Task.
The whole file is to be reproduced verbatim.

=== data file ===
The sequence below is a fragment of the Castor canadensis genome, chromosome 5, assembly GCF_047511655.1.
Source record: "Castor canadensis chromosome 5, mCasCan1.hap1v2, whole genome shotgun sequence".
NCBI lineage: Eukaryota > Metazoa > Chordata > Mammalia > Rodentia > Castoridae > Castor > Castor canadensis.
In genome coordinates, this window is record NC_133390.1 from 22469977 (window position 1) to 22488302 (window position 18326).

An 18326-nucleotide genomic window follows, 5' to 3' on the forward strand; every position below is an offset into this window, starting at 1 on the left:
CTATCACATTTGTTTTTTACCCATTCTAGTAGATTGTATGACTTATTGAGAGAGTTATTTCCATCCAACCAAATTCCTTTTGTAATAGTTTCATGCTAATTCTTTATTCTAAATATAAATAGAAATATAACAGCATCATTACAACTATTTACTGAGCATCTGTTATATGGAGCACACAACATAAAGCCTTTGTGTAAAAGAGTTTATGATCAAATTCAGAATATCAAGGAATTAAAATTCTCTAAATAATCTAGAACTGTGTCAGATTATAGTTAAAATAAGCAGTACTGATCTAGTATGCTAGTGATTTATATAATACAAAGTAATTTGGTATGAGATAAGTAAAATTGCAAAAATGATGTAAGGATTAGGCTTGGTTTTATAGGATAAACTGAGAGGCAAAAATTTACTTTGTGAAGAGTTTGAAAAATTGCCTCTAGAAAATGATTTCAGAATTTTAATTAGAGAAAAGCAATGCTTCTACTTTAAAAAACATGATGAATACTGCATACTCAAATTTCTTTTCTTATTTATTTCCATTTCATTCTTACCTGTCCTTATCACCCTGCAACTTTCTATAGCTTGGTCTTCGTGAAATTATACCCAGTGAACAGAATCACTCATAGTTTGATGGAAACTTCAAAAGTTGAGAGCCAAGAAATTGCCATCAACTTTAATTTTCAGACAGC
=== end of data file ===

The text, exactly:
The sequence below is a fragment of the Castor canadensis genome, chromosome 5, assembly GCF_047511655.1.
Source record: "Castor canadensis chromosome 5, mCasCan1.hap1v2, whole genome shotgun sequence".
NCBI lineage: Eukaryota > Metazoa > Chordata > Mammalia > Rodentia > Castoridae > Castor > Castor canadensis.
In genome coordinates, this window is record NC_133390.1 from 22469977 (window position 1) to 22488302 (window position 18326).

An 18326-nucleotide genomic window follows, 5' to 3' on the forward strand; every position below is an offset into this window, starting at 1 on the left:
CTATCACATTTGTTTTTTACCCATTCTAGTAGATTGTATGACTTATTGAGAGAGTTATTTCCATCCAACCAAATTCCTTTTGTAATAGTTTCATGCTAATTCTTTATTCTAAATATAAATAGAAATATAACAGCATCATTACAACTATTTACTGAGCATCTGTTATATGGAGCACACAACATAAAGCCTTTGTGTAAAAGAGTTTATGATCAAATTCAGAATATCAAGGAATTAAAATTCTCTAAATAATCTAGAACTGTGTCAGATTATAGTTAAAATAAGCAGTACTGATCTAGTATGCTAGTGATTTATATAATACAAAGTAATTTGGTATGAGATAAGTAAAATTGCAAAAATGATGTAAGGATTAGGCTTGGTTTTATAGGATAAACTGAGAGGCAAAAATTTACTTTGTGAAGAGTTTGAAAAATTGCCTCTAGAAAATGATTTCAGAATTTTAATTAGAGAAAAGCAATGCTTCTACTTTAAAAAACATGATGAATACTGCATACTCAAATTTCTTTTCTTATTTATTTCCATTTCATTCTTACCTGTCCTTATCACCCTGCAACTTTCTATAGCTTGGTCTTCGTGAAATTATACCCAGTGAACAGAATCACTCATAGTTTGATGGAAACTTCAAAAGTTGAGAGCCAAGAAATTGCCATCAACTTTAATTTTCAGACAGC